It has been said that Token Curated Registries (TCRs) could become the lists of the future. The topic is becoming increasingly popular, and it’s no wonder – we love lists. Top restaurants, top universities, the best cars – we are inherently drawn to online lists to make various decisions. Why is this so? It’s because in this day and age, we are bombarded with so much information that attention is increasingly rare and in an ‘attention-based’ economy, we use curation through lists to help make our decisions.
In this article, I’ll unpack exactly what a TCR is, some of their advantages and pitfalls as well as discussing whether they would actually work in the real world.
Exactly what is a TCR?
In its most primitive form, a TCR is an unordered list of entities or objects that is curated through a decentralized governance process. In other words, it’s a list where membership is managed democratically, as opposed to through a central authority.
The list is managed through a native token that intends to reflect the list’s value to the public, and is used by Token Holders to vote on entry, and exit, to the list. The underlying premise of a TCR is that since the token’s value is exclusively dependent on the demand for the list, the Token Holders are incentivized to curate the list honestly.
To make the token dependent on the list demand, it is ‘bonded’ to ETH (or any other token) on some price curve. As the native token is purchased, the price per token increases. The ETH used to purchase the token is locked in the price curve smart contract. Likewise, if people sell the token, then the price per token falls as they withdraw ETH. Thus, the native token demand is linked to the demand to be on the list.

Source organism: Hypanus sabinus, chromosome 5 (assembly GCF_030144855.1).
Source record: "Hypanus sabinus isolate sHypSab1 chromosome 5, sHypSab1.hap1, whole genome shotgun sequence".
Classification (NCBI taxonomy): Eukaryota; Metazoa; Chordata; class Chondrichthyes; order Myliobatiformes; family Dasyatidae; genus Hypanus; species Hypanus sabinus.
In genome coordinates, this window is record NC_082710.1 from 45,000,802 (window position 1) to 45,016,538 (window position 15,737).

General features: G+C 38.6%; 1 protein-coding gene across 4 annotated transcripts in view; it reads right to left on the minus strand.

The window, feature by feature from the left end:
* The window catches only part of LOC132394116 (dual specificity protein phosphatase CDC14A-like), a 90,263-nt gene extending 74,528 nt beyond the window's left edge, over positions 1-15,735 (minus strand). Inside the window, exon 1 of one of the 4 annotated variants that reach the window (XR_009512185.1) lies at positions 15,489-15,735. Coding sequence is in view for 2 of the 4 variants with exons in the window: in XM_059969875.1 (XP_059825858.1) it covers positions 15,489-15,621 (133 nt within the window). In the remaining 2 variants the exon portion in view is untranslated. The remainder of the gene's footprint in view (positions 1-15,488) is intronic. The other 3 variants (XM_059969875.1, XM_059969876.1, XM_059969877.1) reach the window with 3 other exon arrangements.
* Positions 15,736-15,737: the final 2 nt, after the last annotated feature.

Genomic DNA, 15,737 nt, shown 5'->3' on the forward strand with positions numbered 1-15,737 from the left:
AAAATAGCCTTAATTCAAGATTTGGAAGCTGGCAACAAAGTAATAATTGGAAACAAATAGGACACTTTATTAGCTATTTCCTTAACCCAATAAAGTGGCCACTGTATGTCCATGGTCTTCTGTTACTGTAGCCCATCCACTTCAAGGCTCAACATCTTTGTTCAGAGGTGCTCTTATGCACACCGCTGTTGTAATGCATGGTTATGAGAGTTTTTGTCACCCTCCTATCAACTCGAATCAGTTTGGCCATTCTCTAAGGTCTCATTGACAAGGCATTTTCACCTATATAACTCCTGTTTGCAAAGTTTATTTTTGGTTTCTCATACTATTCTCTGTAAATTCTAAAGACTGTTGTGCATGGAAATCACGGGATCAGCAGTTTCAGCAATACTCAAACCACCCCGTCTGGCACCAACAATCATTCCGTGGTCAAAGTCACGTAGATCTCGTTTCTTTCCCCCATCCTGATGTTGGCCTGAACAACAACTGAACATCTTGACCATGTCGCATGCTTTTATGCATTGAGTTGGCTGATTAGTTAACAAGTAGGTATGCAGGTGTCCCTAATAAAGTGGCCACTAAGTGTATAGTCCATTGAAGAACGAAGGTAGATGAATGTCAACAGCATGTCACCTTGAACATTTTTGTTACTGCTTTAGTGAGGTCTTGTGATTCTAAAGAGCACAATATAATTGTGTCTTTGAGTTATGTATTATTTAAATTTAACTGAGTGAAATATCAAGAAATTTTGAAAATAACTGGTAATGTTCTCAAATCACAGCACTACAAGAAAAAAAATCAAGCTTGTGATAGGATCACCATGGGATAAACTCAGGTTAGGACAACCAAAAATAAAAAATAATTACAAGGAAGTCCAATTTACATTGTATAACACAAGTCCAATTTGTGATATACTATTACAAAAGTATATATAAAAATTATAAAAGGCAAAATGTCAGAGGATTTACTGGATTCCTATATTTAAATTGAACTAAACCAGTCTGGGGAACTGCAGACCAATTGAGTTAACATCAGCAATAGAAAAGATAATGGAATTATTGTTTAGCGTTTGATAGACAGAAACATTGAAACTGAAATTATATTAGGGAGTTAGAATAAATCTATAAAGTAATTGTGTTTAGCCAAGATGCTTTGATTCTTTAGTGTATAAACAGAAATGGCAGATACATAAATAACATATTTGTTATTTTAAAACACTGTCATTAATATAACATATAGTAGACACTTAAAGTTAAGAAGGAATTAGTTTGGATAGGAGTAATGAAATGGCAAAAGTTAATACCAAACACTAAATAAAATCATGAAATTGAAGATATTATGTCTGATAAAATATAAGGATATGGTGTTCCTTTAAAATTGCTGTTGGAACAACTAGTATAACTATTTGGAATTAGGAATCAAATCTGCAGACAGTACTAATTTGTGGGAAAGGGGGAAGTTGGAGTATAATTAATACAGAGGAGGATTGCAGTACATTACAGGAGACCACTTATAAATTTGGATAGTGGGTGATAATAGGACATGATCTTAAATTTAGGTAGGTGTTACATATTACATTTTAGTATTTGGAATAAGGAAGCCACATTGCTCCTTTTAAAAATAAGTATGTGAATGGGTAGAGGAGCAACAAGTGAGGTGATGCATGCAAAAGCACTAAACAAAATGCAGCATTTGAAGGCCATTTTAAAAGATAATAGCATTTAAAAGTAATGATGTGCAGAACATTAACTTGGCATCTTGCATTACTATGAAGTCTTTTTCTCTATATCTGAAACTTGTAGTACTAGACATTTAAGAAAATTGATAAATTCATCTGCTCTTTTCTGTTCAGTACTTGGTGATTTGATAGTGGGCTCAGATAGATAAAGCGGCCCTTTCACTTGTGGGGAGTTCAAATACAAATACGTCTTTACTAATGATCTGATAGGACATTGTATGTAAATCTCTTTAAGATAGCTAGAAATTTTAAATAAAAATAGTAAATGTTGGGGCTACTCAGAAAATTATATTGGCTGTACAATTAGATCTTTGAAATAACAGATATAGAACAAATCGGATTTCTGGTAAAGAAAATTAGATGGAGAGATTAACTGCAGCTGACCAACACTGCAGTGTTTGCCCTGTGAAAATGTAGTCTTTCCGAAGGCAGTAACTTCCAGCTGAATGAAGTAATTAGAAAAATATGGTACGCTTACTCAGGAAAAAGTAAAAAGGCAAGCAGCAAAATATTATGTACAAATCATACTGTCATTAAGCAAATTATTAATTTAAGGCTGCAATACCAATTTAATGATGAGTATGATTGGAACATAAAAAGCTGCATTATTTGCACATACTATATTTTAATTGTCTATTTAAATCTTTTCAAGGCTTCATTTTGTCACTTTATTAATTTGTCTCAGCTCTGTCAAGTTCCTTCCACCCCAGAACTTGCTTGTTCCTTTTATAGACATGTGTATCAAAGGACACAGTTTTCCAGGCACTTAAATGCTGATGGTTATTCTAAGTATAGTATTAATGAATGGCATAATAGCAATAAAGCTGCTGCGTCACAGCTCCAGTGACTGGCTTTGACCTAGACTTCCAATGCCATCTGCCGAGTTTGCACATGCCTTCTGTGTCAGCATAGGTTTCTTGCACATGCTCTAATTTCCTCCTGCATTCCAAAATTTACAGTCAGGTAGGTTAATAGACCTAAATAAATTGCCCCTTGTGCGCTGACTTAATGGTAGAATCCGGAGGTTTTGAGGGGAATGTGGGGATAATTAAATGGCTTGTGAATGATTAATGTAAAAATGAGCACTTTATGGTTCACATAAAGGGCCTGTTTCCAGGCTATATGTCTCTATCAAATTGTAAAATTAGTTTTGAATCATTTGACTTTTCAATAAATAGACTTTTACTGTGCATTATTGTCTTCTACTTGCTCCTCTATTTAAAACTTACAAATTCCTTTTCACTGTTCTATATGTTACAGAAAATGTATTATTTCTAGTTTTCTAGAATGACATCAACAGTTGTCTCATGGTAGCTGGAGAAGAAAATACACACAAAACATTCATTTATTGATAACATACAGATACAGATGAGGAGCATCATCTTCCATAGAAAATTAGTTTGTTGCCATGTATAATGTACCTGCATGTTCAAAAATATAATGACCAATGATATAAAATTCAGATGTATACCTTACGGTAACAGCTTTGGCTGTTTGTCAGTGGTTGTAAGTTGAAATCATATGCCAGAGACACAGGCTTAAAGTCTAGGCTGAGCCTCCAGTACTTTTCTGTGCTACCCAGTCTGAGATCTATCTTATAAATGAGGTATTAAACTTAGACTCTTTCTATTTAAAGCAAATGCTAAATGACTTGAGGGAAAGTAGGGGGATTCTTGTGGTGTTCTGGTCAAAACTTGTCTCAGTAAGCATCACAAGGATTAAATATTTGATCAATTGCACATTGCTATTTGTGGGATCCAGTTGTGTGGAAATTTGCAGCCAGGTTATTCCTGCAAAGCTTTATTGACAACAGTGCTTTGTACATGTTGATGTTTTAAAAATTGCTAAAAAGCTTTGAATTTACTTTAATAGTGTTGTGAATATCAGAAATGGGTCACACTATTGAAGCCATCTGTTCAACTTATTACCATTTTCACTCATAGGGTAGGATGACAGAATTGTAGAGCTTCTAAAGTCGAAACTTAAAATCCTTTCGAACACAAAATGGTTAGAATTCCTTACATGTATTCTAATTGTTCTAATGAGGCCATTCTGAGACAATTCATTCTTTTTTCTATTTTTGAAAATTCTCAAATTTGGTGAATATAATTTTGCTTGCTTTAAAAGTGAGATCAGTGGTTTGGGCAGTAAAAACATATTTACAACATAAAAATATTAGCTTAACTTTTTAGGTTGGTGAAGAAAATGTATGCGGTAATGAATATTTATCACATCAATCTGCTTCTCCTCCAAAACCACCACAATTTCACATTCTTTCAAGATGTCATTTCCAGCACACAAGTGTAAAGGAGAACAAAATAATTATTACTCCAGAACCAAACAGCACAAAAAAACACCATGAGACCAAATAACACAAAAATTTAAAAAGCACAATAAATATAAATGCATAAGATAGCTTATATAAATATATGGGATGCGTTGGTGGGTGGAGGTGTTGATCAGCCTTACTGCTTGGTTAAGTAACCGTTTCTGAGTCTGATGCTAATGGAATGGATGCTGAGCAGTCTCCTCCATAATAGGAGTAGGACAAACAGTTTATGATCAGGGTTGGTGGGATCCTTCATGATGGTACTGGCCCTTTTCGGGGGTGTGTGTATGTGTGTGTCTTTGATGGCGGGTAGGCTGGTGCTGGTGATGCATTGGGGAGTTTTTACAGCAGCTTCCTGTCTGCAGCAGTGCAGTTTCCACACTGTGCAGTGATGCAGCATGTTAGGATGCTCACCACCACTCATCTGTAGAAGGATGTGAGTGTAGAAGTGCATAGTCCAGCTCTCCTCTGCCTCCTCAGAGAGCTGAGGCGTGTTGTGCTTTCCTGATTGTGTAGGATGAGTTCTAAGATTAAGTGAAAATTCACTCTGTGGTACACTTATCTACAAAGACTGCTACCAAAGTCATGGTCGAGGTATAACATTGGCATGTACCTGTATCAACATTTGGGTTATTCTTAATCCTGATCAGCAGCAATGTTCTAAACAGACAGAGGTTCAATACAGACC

So, let’s say it’s a list of top restaurants in San Francisco, the Token Holders are incentivized to make sure the restaurants that are allowed onto the list really are the top restaurants – if the list loses its reputation due to sub-par restaurants being included, then the token should lose value. Therefore, theoretically, it’s in the Token Holders best interest to ensure that the list is honest and true.
Terms you need to know
Before we truly dive into TCRs, there are a few terms you need to understand:
Consumers: These are the consumers who want to use the TCR – so consumers that are looking for a top restaurant in San Francisco. Consumers generate demand for the TCR and, by extension, the token underlying the list.
Token Holders: These hold the TCRs native token, which they use to vote on membership of the TCR – they vote on whether a restaurant deserves to be included on the list. Anyone can become a Token Holder by purchasing tokens on an exchange.
Candidates: Candidates are the restaurants looking to be added to the TCR list. Candidates can be broken up into two subcategories:
- List members: These are restaurants that have been accepted into the TCR by Token Holders.
- Applicants: These are restaurants that are applying to become part of the TCR, but are not yet members.
How applications work